by Becca Kantor
Israeli author Etgar Keret is internationally known for his short stories, graphic novels, and screenplays. His latest book, The Seven Good Years, is his first work of nonfiction. The memoir spans the period of Keret’s life between the birth of his son and the death of his father.
Becca Kantor: The Seven Good Years is your first autobiographical work. In the past you’ve published several short story collections, and this memoir is also written as a series of vignettes. What in particular attracts you to the short form? What inspired you to turn the experiences you describe in The Seven Good Years into an autobiographical work and not into fiction?
Etgar Keret: I don’t experience my fiction and nonfiction as short, but as concise. There is something very intensive and full of energy in my writing experience. I once said that, for me, writing feels very much like an explosion—and I haven't yet learned how to explode slowly.
As for my personal nonfiction writing: I think that the urge to directly document some of my personal experiences began, literally, the day my son was born. It is as if my entire conception of time had changed and I no longer lived in a never-ending present. Becoming a father made the terms “past” and “future” become more tangible, and overnight I became my family’s historian. The idea to make a book out of these pieces documenting the life of my family between the birth of my son and the death of my father became clear only very close to my father's death.
BK: Tell me about the title. Did you always have “the seven good years” as a unifying theme for the memoir, or did the idea for the title come later on in your process? The biblical allusion is also very intriguing.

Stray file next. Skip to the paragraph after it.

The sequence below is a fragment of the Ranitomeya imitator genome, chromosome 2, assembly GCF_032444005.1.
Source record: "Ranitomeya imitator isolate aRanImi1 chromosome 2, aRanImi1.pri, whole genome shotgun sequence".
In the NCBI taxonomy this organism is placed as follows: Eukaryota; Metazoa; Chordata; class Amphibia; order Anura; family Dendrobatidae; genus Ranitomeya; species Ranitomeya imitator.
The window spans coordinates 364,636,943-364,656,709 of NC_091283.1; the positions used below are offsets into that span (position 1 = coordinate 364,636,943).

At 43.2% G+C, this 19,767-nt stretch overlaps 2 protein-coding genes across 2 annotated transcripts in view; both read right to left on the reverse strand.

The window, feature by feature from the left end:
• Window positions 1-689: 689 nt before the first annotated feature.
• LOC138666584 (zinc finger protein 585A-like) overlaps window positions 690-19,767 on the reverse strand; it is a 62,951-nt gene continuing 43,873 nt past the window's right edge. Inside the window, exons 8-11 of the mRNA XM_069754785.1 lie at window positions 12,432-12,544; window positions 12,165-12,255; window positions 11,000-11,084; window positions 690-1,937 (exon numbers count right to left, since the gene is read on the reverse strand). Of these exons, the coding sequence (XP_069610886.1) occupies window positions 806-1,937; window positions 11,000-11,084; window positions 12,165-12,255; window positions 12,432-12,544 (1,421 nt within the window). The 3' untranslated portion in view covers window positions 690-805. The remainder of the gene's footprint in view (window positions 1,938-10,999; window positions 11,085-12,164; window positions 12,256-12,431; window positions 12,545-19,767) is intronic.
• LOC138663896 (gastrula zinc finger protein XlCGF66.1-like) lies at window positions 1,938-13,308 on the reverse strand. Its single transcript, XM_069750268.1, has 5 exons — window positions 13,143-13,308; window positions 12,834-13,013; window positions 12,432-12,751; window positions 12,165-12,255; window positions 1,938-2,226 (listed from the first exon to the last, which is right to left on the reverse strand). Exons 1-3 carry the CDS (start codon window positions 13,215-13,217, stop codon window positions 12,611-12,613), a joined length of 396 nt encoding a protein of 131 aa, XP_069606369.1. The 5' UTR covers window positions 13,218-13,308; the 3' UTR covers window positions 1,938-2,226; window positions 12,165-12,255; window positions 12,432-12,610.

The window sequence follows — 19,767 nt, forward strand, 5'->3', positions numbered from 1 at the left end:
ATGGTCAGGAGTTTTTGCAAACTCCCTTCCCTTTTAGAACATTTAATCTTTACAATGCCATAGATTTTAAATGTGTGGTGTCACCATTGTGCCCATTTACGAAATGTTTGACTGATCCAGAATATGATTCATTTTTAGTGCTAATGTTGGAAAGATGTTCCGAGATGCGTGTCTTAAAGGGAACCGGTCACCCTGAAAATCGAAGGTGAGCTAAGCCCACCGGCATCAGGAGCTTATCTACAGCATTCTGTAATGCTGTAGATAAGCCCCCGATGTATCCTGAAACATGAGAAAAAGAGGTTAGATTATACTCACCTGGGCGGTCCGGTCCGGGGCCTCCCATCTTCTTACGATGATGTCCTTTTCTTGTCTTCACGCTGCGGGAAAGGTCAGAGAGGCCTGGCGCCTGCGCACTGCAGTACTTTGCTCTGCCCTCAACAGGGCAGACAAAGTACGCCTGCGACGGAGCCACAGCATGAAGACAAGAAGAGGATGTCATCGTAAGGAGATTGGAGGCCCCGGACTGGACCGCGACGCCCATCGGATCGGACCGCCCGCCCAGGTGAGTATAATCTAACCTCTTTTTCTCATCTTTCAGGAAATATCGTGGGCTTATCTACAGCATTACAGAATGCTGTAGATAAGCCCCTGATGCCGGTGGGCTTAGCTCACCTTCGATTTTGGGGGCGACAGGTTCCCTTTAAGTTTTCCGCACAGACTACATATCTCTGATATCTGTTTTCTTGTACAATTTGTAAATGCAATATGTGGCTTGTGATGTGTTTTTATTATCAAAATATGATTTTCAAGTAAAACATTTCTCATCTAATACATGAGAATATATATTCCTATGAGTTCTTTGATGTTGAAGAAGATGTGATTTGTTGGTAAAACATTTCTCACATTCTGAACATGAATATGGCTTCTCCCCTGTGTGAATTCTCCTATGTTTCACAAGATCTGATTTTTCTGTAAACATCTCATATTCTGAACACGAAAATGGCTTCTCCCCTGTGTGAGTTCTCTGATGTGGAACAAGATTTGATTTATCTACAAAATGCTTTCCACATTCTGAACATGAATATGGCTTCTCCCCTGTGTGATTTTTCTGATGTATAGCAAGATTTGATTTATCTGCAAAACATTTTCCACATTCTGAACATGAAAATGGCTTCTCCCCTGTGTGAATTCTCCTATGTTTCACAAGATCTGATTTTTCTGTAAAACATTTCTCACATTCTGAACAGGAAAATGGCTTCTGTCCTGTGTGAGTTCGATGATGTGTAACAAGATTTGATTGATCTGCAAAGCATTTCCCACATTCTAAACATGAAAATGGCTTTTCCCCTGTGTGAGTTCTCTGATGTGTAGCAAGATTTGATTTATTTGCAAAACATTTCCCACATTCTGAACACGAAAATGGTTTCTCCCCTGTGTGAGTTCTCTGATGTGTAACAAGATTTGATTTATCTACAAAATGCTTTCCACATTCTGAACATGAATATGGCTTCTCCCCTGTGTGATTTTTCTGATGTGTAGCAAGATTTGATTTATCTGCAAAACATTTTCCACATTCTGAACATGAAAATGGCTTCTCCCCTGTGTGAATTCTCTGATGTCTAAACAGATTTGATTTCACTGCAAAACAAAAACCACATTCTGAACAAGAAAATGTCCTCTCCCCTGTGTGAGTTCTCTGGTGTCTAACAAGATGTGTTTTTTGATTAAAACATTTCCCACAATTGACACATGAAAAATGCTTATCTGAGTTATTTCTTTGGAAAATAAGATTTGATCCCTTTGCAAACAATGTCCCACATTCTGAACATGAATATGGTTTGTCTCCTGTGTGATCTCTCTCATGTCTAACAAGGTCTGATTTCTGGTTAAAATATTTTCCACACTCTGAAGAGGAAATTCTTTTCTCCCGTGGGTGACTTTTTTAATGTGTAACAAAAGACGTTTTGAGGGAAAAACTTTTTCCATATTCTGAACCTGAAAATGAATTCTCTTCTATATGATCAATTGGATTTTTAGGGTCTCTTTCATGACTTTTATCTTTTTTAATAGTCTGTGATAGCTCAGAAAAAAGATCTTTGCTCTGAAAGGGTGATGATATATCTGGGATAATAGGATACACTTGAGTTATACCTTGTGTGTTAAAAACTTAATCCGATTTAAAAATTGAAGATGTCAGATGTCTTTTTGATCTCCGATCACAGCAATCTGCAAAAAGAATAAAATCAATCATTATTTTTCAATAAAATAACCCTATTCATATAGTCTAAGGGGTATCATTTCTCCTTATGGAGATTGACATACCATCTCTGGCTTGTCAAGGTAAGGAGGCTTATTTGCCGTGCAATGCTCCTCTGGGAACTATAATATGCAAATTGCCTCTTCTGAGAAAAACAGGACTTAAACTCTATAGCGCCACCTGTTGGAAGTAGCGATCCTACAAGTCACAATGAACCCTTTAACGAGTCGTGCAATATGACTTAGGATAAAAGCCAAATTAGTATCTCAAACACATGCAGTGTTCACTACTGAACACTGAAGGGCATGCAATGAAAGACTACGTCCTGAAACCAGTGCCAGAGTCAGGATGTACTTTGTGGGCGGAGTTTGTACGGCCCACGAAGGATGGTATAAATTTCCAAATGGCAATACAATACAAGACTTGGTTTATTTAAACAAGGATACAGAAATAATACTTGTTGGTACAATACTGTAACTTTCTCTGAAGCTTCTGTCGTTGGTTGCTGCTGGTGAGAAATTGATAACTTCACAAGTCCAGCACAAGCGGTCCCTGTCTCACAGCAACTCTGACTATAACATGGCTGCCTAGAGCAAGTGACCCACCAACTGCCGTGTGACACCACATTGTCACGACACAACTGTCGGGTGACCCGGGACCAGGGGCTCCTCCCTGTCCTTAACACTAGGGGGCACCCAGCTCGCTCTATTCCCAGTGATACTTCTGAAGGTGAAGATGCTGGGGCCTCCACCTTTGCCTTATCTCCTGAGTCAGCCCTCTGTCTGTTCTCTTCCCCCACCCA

EK: The working title was “Insincerely Yours,” but as soon as my father died I found myself returning to The Seven Good Years both because those years in which I had the gift of being both a child and had a father were probably the best I've ever had, and also because I couldn’t ignore the parallel between my father's terminal illness and the unstable future of the country in which I live. This is because of the existential dangers it faces both from the changes in the region we live in, and from the changes in the Israeli society itself.
BK: In “Imaginary Homeland,” you describe your complicated feelings about Poland: “Although most of my family had perished under horrendous circumstances there, Poland was also the place where they had lived an thrived for generations, and my attraction to that land and its people was almost mythic.” Has your relationship with Poland changed as a result of the time you’ve spent there? Has living in Warsaw demythologized the city for you? If so, how do you feel about this as a writer?
EK: I have quite a few close and dear friends in Warsaw. I’m sure the intimacy I’ve reached with them had to do with the difficulty my family has had with the country. Next month I'll visit Warsaw with my family. My brother, my wife, my son, and I will join my mother for her first trip there since the war, and I have to admit that I'm both anticipating and dreading this upcoming trip. Poland might become demythologized for me at some point, but that time seems—at least for now—as though it will be in the distant future.